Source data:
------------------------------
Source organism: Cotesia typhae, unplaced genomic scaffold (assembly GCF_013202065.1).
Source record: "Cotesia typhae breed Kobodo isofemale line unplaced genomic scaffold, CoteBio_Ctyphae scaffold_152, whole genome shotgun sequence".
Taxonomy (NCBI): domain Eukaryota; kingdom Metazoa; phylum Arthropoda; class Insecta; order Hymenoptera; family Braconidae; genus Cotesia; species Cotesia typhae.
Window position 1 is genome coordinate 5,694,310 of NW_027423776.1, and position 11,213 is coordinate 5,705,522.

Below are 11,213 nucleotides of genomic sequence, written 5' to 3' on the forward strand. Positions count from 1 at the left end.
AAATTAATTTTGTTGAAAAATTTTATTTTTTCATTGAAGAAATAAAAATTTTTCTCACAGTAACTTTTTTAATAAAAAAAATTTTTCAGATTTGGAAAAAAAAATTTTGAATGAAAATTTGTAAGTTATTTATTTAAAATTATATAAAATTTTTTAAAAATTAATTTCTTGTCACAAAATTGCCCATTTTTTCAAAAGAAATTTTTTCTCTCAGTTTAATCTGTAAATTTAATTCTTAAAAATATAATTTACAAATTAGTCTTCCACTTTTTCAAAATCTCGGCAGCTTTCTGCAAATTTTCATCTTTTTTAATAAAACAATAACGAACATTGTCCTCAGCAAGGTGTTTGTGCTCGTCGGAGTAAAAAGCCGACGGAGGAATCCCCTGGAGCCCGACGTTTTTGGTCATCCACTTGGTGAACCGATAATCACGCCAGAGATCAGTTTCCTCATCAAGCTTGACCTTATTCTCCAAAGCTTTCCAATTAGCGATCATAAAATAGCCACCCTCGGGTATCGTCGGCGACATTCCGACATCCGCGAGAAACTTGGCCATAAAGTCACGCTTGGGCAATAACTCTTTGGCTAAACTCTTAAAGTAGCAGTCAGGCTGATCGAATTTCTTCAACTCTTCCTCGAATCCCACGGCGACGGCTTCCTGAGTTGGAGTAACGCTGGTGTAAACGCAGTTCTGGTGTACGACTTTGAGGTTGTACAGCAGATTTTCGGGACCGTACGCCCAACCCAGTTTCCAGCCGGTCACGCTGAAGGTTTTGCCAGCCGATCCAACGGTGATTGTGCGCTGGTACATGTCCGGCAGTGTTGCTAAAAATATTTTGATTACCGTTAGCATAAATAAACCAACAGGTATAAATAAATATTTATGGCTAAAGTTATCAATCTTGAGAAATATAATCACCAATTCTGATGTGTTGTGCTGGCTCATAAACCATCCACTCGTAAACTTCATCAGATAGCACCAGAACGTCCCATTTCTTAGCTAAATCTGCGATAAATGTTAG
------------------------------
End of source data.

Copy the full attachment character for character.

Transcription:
Source organism: Cotesia typhae, unplaced genomic scaffold (assembly GCF_013202065.1).
Source record: "Cotesia typhae breed Kobodo isofemale line unplaced genomic scaffold, CoteBio_Ctyphae scaffold_152, whole genome shotgun sequence".
Taxonomy (NCBI): domain Eukaryota; kingdom Metazoa; phylum Arthropoda; class Insecta; order Hymenoptera; family Braconidae; genus Cotesia; species Cotesia typhae.
Window position 1 is genome coordinate 5,694,310 of NW_027423776.1, and position 11,213 is coordinate 5,705,522.

Below are 11,213 nucleotides of genomic sequence, written 5' to 3' on the forward strand. Positions count from 1 at the left end.
AAATTAATTTTGTTGAAAAATTTTATTTTTTCATTGAAGAAATAAAAATTTTTCTCACAGTAACTTTTTTAATAAAAAAAATTTTTCAGATTTGGAAAAAAAAATTTTGAATGAAAATTTGTAAGTTATTTATTTAAAATTATATAAAATTTTTTAAAAATTAATTTCTTGTCACAAAATTGCCCATTTTTTCAAAAGAAATTTTTTCTCTCAGTTTAATCTGTAAATTTAATTCTTAAAAATATAATTTACAAATTAGTCTTCCACTTTTTCAAAATCTCGGCAGCTTTCTGCAAATTTTCATCTTTTTTAATAAAACAATAACGAACATTGTCCTCAGCAAGGTGTTTGTGCTCGTCGGAGTAAAAAGCCGACGGAGGAATCCCCTGGAGCCCGACGTTTTTGGTCATCCACTTGGTGAACCGATAATCACGCCAGAGATCAGTTTCCTCATCAAGCTTGACCTTATTCTCCAAAGCTTTCCAATTAGCGATCATAAAATAGCCACCCTCGGGTATCGTCGGCGACATTCCGACATCCGCGAGAAACTTGGCCATAAAGTCACGCTTGGGCAATAACTCTTTGGCTAAACTCTTAAAGTAGCAGTCAGGCTGATCGAATTTCTTCAACTCTTCCTCGAATCCCACGGCGACGGCTTCCTGAGTTGGAGTAACGCTGGTGTAAACGCAGTTCTGGTGTACGACTTTGAGGTTGTACAGCAGATTTTCGGGACCGTACGCCCAACCCAGTTTCCAGCCGGTCACGCTGAAGGTTTTGCCAGCCGATCCAACGGTGATTGTGCGCTGGTACATGTCCGGCAGTGTTGCTAAAAATATTTTGATTACCGTTAGCATAAATAAACCAACAGGTATAAATAAATATTTATGGCTAAAGTTATCAATCTTGAGAAATATAATCACCAATTCTGATGTGTTGTGCTGGCTCATAAACCATCCACTCGTAAACTTCATCAGATAGCACCAGAACGTCCCATTTCTTAGCTAAATCTGCGATAAATGTTAG